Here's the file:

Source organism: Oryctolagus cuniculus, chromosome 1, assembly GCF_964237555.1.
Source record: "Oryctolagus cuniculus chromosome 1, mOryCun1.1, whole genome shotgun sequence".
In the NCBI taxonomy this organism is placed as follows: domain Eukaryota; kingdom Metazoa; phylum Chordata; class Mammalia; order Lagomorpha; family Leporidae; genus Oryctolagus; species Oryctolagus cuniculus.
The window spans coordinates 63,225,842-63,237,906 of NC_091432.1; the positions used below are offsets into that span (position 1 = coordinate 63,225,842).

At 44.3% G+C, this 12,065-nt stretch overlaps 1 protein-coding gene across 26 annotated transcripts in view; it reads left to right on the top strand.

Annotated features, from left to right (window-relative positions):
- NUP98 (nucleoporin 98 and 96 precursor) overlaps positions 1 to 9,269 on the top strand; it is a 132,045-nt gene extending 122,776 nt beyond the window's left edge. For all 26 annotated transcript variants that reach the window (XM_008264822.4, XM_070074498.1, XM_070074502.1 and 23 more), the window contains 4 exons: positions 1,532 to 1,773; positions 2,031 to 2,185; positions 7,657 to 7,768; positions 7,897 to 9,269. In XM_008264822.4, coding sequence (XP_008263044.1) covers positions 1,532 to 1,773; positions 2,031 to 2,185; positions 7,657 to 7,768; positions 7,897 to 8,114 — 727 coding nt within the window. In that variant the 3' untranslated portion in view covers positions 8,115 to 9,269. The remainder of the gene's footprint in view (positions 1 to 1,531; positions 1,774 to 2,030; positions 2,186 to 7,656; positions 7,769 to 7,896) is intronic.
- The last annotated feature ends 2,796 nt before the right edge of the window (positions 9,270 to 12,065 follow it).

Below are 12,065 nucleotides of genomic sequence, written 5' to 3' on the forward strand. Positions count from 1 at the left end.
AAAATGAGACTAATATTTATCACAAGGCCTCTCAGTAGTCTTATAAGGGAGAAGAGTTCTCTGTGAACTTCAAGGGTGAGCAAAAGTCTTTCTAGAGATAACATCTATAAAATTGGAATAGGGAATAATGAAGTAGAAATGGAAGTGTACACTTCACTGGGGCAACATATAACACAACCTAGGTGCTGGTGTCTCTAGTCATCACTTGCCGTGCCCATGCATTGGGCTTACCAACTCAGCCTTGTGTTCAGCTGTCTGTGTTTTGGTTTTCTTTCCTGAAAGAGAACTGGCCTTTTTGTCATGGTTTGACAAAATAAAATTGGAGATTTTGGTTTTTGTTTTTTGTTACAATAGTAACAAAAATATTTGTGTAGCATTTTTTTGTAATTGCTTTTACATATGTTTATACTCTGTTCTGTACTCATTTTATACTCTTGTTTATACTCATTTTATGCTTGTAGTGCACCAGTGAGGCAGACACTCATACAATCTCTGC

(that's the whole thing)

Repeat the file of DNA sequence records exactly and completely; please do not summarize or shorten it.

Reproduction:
Source organism: Oryctolagus cuniculus, chromosome 1, assembly GCF_964237555.1.
Source record: "Oryctolagus cuniculus chromosome 1, mOryCun1.1, whole genome shotgun sequence".
In the NCBI taxonomy this organism is placed as follows: domain Eukaryota; kingdom Metazoa; phylum Chordata; class Mammalia; order Lagomorpha; family Leporidae; genus Oryctolagus; species Oryctolagus cuniculus.
The window spans coordinates 63,225,842-63,237,906 of NC_091432.1; the positions used below are offsets into that span (position 1 = coordinate 63,225,842).

At 44.3% G+C, this 12,065-nt stretch overlaps 1 protein-coding gene across 26 annotated transcripts in view; it reads left to right on the top strand.

Annotated features, from left to right (window-relative positions):
- NUP98 (nucleoporin 98 and 96 precursor) overlaps positions 1 to 9,269 on the top strand; it is a 132,045-nt gene extending 122,776 nt beyond the window's left edge. For all 26 annotated transcript variants that reach the window (XM_008264822.4, XM_070074498.1, XM_070074502.1 and 23 more), the window contains 4 exons: positions 1,532 to 1,773; positions 2,031 to 2,185; positions 7,657 to 7,768; positions 7,897 to 9,269. In XM_008264822.4, coding sequence (XP_008263044.1) covers positions 1,532 to 1,773; positions 2,031 to 2,185; positions 7,657 to 7,768; positions 7,897 to 8,114 — 727 coding nt within the window. In that variant the 3' untranslated portion in view covers positions 8,115 to 9,269. The remainder of the gene's footprint in view (positions 1 to 1,531; positions 1,774 to 2,030; positions 2,186 to 7,656; positions 7,769 to 7,896) is intronic.
- The last annotated feature ends 2,796 nt before the right edge of the window (positions 9,270 to 12,065 follow it).

Below are 12,065 nucleotides of genomic sequence, written 5' to 3' on the forward strand. Positions count from 1 at the left end.
AAAATGAGACTAATATTTATCACAAGGCCTCTCAGTAGTCTTATAAGGGAGAAGAGTTCTCTGTGAACTTCAAGGGTGAGCAAAAGTCTTTCTAGAGATAACATCTATAAAATTGGAATAGGGAATAATGAAGTAGAAATGGAAGTGTACACTTCACTGGGGCAACATATAACACAACCTAGGTGCTGGTGTCTCTAGTCATCACTTGCCGTGCCCATGCATTGGGCTTACCAACTCAGCCTTGTGTTCAGCTGTCTGTGTTTTGGTTTTCTTTCCTGAAAGAGAACTGGCCTTTTTGTCATGGTTTGACAAAATAAAATTGGAGATTTTGGTTTTTGTTTTTTGTTACAATAGTAACAAAAATATTTGTGTAGCATTTTTTTGTAATTGCTTTTACATATGTTTATACTCTGTTCTGTACTCATTTTATACTCTTGTTTATACTCATTTTATGCTTGTAGTGCACCAGTGAGGCAGACACTCATACAATCTCTGC